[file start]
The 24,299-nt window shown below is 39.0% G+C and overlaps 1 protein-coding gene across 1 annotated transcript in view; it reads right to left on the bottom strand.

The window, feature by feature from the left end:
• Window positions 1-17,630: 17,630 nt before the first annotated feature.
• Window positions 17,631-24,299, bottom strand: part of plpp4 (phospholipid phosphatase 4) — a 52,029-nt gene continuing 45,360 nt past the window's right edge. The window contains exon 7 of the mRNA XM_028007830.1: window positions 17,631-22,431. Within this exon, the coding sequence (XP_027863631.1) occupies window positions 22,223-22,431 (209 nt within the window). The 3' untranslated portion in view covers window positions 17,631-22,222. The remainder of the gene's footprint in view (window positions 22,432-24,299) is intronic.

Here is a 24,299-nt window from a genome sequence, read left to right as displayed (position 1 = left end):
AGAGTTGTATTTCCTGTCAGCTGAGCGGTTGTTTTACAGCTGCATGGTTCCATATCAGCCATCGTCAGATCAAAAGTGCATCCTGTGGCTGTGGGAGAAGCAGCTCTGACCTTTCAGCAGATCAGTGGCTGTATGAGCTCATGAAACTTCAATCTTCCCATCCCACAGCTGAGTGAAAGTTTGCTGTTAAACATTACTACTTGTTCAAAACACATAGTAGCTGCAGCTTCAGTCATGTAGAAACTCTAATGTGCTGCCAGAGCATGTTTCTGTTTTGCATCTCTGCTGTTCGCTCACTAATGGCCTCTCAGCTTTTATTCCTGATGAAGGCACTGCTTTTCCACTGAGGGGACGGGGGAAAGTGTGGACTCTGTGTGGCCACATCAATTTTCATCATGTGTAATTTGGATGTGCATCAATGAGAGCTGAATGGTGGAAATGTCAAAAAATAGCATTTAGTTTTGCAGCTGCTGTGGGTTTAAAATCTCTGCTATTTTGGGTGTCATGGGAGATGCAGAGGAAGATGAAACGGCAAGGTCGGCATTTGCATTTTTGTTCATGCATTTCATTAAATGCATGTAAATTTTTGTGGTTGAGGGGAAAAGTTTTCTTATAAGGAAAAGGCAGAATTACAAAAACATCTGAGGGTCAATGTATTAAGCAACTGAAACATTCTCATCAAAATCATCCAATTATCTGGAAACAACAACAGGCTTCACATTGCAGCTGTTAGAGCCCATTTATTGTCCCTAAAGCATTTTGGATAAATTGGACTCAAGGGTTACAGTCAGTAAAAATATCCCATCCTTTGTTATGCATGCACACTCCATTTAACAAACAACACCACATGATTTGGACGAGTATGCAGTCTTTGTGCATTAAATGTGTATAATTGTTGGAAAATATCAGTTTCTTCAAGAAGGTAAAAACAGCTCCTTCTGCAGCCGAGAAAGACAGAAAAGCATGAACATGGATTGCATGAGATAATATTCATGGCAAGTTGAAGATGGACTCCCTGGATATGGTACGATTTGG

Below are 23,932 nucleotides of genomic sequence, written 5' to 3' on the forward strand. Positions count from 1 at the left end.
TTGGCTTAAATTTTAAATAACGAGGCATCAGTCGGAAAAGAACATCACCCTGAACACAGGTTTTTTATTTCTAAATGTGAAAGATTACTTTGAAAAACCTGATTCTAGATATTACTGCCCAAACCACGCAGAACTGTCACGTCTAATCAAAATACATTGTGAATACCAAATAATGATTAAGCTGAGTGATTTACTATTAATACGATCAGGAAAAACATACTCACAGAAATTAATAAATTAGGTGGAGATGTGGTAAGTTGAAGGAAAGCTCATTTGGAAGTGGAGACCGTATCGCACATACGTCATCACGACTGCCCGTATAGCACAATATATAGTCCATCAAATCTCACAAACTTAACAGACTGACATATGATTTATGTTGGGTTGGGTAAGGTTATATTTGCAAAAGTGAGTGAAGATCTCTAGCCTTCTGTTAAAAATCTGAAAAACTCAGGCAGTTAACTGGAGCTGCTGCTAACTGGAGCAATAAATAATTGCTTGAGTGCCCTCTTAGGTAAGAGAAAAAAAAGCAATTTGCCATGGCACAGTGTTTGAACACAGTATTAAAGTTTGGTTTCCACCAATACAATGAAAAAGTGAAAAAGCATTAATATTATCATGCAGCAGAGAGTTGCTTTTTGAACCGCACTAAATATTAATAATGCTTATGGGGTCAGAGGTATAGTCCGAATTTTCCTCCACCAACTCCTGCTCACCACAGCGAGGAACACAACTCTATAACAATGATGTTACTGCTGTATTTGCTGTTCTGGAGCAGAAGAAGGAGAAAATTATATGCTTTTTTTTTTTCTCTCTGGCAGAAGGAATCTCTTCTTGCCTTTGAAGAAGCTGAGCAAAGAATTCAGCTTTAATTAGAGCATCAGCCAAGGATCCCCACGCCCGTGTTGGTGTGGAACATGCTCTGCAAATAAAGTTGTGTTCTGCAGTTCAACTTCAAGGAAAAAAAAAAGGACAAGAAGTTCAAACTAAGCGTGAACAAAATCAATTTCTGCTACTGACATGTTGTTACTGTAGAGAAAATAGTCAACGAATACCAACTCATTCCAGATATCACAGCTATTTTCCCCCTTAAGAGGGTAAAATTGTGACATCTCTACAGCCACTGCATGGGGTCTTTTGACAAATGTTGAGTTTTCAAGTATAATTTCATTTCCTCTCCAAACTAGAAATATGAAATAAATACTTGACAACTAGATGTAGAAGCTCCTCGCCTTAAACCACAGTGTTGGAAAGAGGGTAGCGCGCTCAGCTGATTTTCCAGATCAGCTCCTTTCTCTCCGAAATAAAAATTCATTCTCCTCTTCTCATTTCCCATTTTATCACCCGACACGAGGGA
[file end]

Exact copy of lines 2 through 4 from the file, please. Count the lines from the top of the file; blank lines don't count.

The window, feature by feature from the left end:
• Window positions 1-17,630: 17,630 nt before the first annotated feature.
• Window positions 17,631-24,299, bottom strand: part of plpp4 (phospholipid phosphatase 4) — a 52,029-nt gene continuing 45,360 nt past the window's right edge. The window contains exon 7 of the mRNA XM_028007830.1: window positions 17,631-22,431. Within this exon, the coding sequence (XP_027863631.1) occupies window positions 22,223-22,431 (209 nt within the window). The 3' untranslated portion in view covers window positions 17,631-22,222. The remainder of the gene's footprint in view (window positions 22,432-24,299) is intronic.